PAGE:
Consequently, what Iran has today is a half-hearted decentralization in which the relationship between the decentralized entities and the central government is only based on budget and resource allocations as opposed to a two-way legal and administrative framework within which responsibilities and resources (including tax collection) could be divided.
There is no doubt that reform of the country’s administrative structures will redistribute the power of today’s centralized institutions. Consequently, it is conceivable that there will be opposition to such a process in different corners of the existing power structure. Evidently, administrative structures directly affect the state as a coordinated and integrated legal and political system and its relationship with its administrators, bureaucrats and hierarchies. Any administrative reform that would disrupt the existing legal-political order will be viewed as counterproductive and rejected by bureaucrats.
That is why it will be crucial to look at the potential impact of the new structures on economic development on a regional and national level. The long and costly political process of change would be more attractive to various power centers if they are convinced that a clustering of provinces will lead to greater development opportunities for the region and for the nation. Considering Iran’s diverse base for different economic sectors (such as agriculture, energy, industry, tourism and services) an intelligent clustering of provinces will certainly unleash new economic potential and prevent multiple infrastructure investments.
Clustering Iranian provinces would pool the resources and capabilities of diverse regions and pave the way for a rationalization of infrastructure investment. In fact, one of the reasons that Iran has such a host of unfinished projects is that each province insisted on having its own dedicated projects — sometimes in parallel and without real economic justification. For example, the country has too many airports, some of which are only used occasionally.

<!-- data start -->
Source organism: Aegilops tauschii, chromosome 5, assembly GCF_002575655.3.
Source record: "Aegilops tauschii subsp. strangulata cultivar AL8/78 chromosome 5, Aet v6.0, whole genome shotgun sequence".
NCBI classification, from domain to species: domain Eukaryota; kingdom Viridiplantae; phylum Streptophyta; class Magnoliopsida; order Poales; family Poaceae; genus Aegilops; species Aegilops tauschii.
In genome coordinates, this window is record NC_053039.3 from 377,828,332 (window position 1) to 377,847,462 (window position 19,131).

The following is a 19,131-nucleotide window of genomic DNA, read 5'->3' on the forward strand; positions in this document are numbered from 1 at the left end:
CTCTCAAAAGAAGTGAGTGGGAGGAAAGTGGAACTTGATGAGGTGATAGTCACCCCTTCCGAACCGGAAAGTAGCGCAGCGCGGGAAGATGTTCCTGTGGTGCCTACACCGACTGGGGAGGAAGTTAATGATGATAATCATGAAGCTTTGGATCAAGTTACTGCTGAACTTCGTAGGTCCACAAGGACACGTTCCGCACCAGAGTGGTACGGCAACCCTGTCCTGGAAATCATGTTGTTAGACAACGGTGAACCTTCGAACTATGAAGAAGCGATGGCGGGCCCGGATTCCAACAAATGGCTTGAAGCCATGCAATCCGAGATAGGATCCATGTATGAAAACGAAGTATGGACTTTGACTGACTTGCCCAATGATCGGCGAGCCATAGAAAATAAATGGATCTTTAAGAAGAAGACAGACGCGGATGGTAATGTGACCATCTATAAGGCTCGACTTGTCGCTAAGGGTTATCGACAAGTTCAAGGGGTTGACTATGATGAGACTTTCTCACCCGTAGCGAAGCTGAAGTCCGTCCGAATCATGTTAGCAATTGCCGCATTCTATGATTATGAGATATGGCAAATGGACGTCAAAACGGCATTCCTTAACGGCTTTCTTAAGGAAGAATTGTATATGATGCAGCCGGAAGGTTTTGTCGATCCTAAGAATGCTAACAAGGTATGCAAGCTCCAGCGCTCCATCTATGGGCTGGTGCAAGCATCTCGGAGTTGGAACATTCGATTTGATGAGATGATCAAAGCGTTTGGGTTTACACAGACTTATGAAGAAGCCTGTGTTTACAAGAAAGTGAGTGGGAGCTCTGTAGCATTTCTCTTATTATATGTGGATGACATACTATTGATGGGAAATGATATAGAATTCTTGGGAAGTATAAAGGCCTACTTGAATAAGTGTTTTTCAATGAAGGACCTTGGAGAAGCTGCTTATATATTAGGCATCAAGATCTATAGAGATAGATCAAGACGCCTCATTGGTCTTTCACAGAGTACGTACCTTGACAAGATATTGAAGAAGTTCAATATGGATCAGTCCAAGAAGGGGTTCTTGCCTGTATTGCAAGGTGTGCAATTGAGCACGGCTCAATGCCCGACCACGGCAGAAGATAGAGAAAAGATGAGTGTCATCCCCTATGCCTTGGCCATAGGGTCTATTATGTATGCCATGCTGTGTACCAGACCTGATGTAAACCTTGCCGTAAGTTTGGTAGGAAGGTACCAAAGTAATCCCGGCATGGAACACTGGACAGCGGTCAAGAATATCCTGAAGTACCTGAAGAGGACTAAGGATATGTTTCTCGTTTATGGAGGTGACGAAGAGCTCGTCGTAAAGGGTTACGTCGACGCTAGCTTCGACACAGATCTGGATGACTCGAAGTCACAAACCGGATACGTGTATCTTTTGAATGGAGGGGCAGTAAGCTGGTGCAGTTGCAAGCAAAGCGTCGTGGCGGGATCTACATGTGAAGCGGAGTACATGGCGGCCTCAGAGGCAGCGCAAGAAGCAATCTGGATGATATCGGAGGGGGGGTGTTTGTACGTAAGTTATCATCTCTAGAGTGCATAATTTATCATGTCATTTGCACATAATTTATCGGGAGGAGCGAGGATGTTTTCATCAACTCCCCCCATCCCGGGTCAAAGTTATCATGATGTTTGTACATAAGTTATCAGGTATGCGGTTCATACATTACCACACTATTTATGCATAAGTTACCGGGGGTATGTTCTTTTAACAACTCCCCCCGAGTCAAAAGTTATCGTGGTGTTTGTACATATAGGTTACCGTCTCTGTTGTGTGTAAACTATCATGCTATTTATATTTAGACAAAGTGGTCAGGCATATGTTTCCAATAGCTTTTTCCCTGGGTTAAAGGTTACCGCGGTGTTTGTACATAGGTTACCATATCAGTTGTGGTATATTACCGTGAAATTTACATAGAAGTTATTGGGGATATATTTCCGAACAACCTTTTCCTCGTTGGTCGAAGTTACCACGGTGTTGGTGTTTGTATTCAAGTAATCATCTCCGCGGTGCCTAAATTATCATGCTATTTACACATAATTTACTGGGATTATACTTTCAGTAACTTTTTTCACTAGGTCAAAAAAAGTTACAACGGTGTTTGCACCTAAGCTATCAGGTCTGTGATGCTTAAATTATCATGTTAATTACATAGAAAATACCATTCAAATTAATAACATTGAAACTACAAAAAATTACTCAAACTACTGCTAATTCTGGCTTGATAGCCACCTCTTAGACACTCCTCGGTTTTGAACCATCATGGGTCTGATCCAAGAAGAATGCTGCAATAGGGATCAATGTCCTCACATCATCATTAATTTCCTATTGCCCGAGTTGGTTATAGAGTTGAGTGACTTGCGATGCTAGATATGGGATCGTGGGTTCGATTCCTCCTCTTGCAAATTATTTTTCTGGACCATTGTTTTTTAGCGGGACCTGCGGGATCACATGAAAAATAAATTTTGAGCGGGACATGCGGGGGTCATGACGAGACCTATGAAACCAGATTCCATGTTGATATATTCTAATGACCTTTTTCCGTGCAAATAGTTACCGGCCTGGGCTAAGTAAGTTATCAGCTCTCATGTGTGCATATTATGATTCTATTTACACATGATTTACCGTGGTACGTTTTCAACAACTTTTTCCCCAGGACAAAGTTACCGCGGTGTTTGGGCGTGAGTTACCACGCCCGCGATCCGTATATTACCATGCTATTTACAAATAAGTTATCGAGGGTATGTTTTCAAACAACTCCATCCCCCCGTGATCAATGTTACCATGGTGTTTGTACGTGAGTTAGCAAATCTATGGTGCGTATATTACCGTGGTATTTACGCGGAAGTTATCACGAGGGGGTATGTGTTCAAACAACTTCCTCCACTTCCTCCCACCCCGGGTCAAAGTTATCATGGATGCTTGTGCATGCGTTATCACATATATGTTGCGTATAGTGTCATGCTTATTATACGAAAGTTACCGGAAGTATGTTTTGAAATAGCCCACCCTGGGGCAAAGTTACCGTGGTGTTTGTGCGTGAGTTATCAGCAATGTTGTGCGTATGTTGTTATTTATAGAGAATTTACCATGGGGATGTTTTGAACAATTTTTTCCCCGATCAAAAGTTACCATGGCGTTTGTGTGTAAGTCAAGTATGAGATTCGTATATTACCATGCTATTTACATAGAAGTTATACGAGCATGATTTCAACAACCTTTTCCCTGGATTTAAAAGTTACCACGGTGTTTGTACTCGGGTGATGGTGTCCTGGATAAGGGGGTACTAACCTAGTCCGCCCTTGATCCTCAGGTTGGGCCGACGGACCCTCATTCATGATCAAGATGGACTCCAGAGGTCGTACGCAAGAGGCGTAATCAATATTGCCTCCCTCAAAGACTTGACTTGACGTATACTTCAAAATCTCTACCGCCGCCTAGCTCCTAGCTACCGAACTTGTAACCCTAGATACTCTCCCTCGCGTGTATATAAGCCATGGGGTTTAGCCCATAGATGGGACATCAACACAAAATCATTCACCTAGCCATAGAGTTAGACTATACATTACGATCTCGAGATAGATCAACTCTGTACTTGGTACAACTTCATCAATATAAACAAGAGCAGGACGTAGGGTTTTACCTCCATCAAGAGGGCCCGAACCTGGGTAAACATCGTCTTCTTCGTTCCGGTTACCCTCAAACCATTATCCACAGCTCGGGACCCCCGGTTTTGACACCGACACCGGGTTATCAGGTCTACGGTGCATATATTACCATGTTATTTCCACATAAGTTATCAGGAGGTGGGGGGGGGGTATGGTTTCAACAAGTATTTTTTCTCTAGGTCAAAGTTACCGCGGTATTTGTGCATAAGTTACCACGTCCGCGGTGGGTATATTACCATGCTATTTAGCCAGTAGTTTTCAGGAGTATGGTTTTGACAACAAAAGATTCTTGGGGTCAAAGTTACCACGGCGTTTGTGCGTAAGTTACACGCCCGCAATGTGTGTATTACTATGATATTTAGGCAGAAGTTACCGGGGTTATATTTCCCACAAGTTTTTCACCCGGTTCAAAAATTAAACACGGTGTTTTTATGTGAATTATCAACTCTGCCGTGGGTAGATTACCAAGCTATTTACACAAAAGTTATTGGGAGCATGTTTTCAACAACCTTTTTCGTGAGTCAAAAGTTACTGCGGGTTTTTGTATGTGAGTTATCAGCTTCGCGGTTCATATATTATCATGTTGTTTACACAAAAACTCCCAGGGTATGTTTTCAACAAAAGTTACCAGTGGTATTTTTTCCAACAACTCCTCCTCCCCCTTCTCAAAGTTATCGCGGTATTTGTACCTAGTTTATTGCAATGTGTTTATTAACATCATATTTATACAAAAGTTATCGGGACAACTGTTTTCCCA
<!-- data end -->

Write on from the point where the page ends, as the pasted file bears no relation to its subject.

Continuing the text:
Interestingly, the establishment of an “economic federal system” was one of the campaign promises of former presidential candidate Mohsen Rezai, who has been the secretary of the Expediency Council since 1997. This promise attracted a number of provincial business communities to his discourse.
The fact is that a well-planned and implemented strategy to cluster Iranian provinces will not only unleash new economic opportunities in the country, but it also has the potential to reverse the current migration trends from the provinces to Tehran and other large cities. What the provincial population is looking for in large cities are job opportunities as well as educational and health services. If new administrative structures empower the regional governments to provide similar economic and socioeconomic opportunities, then the migration flows will shift.
The critical factor will be to engage all key stakeholders, convince them that the process will be worthwhile in the medium term and to draft and implement a workable plan. As such, the government should engage in a detailed study of similar experiences in territorial/administrative division using countries with cultural, historical and sociological similarities to Iran as a benchmark. Multi-ethnic Islamic countries such as Malaysia and Indonesia may prove useful cases for study. Furthermore, the government may wish to test the new proposed structures through parallel systems instead of fully dismantling the old administrative relationships between the central government and the existing provinces.